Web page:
Near infinite/infinitesimal gear ratios *are* possible at acceptable efficiencies- with hydraulics. Lots of other great reasons this idea sucks though...
shameless_self_reference, Sep 04 2002

       I love this idea! We could also tie a rubberband to one continent and tie it to the backs of the evil greedy oil tycoons and sling shot them into space!   

       Could this idea cause earthquakes or screw up things?
JoeLounsbury, Feb 25 2004

       This idea is stupid. It is obvious that many of the people voting for this idea don't even understand plate tectonics. First of all, a cable as long as you are suggesting, would break under its own weight long before tectonic stresses would break the cable. Second, the idea of attaching the cable to the MOR wouldn't work beacuse both the Europe side and North American side of the Atlanitc are passive continental margins. If this idea could work it would be best to simply attach the cable to anchors on the sea floor on both sides of the MOR. Of course, the cable would have to be stronger than anything known to man and this wouldn't work anyway because the rock around the anchor would break before the cable.
Hrothgar, Feb 29 2004

       am with [hrothgar] here. This idea would only work if the cable its elf was in full tension and unfortunately, due to the enormous forces involved, the cable would not last long at full tension.   

       however, I'm unsure what [hrothgar] means when he/she says that the M-Atlantic-R is a passive continental boundary - it is without question a divergent plate boundary, currently moving some 2-3cm per year.   

       anyhoos, [farmerjohn], I'm afraid I'm compelled to fish - this one won't work.
jonthegeologist, Mar 01 2004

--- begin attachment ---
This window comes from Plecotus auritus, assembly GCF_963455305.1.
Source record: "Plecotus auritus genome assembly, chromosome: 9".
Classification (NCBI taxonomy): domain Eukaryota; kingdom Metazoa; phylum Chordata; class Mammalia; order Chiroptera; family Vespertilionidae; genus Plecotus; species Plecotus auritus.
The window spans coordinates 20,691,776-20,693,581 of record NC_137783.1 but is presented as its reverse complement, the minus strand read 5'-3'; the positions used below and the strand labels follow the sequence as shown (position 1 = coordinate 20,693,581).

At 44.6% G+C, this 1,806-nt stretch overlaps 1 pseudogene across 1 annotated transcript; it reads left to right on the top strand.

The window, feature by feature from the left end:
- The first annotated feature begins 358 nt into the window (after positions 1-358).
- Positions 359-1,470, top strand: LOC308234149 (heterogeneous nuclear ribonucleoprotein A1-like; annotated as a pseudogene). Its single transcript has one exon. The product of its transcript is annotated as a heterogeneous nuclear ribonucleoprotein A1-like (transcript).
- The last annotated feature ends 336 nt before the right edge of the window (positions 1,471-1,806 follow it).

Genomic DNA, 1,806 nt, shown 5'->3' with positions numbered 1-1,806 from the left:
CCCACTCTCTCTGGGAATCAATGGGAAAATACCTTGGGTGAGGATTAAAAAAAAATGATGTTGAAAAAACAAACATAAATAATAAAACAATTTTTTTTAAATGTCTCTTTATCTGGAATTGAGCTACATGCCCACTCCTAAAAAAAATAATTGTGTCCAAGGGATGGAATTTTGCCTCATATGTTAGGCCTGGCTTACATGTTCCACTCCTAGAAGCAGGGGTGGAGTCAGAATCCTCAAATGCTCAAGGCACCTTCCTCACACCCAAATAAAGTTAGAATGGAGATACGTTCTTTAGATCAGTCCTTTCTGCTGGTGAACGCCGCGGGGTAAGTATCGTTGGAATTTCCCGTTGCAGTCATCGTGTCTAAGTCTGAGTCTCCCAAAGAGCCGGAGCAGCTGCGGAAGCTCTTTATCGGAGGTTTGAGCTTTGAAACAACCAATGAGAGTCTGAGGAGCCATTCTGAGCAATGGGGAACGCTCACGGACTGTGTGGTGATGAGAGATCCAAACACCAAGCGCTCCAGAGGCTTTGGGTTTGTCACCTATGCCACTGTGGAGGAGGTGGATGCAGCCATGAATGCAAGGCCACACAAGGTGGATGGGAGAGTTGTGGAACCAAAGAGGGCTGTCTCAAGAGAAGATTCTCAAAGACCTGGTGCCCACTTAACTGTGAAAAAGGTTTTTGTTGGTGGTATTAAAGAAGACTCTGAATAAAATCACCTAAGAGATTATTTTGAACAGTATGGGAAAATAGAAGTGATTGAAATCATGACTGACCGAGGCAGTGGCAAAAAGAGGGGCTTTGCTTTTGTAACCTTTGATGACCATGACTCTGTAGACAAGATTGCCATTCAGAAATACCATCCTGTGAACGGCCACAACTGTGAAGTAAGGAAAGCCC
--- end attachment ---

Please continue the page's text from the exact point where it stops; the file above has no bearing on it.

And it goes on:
Presumably the cable(s) would only have to stretch across the width of the mid-Atlantic Ridge rather than across the entire width of the ocean, in order to generate the same amount of energy, so an impossibly long cable isn't really required in order to make the idea workable (sort of ).
DrBob, Mar 01 2004

       First of all the Mid Atlantic ridge is a divergent plate margin, what I said before is that the east coast NA and west cost Europe are PASSIVE margins (not convenrgent, no subduction). As I said before, one could anchor a shorter cable on both sides of the MOR. It's justy to bad the cable would have to be impossibly strong.
Hrothgar, Mar 12 2004

       And if we fill the spaces between tectonic plates with custard and when it's squeezed out we use it to turn a custard axial flow turbine?. And I like custard too.
finflazo, Apr 22 2004

       Hmm, I was thinking the same thing but using an axle wedged into a sheering fault. Think of rolling a pencil between your hands. you could put teeth on each side of the fault and have a gear attached to the axle between them. I suppose you could capture the energy with some of those real efficient flywheel storage thingys they have now. As far as the other idea the cable and anchoring doesnt have to be strong enough to withstand the full pull , it just has to be strong enough to lift the weight , or spin the top or whatever - you could put lots of flywheels along the rope and start them like tops.
hen3ry, Apr 22 2004

       what if we had a cable from the earth to the moon? That would be something like 2e19 joules per hour if you deaccelerated the moon by 1 m/s every hour
snw, Jun 05 2004

       Decelerating the moon seems like a bad plan, living on a gravity well and all.
Salmon v2, Jun 06 2004

       More like a gravity dent.
Detly, Jun 06 2004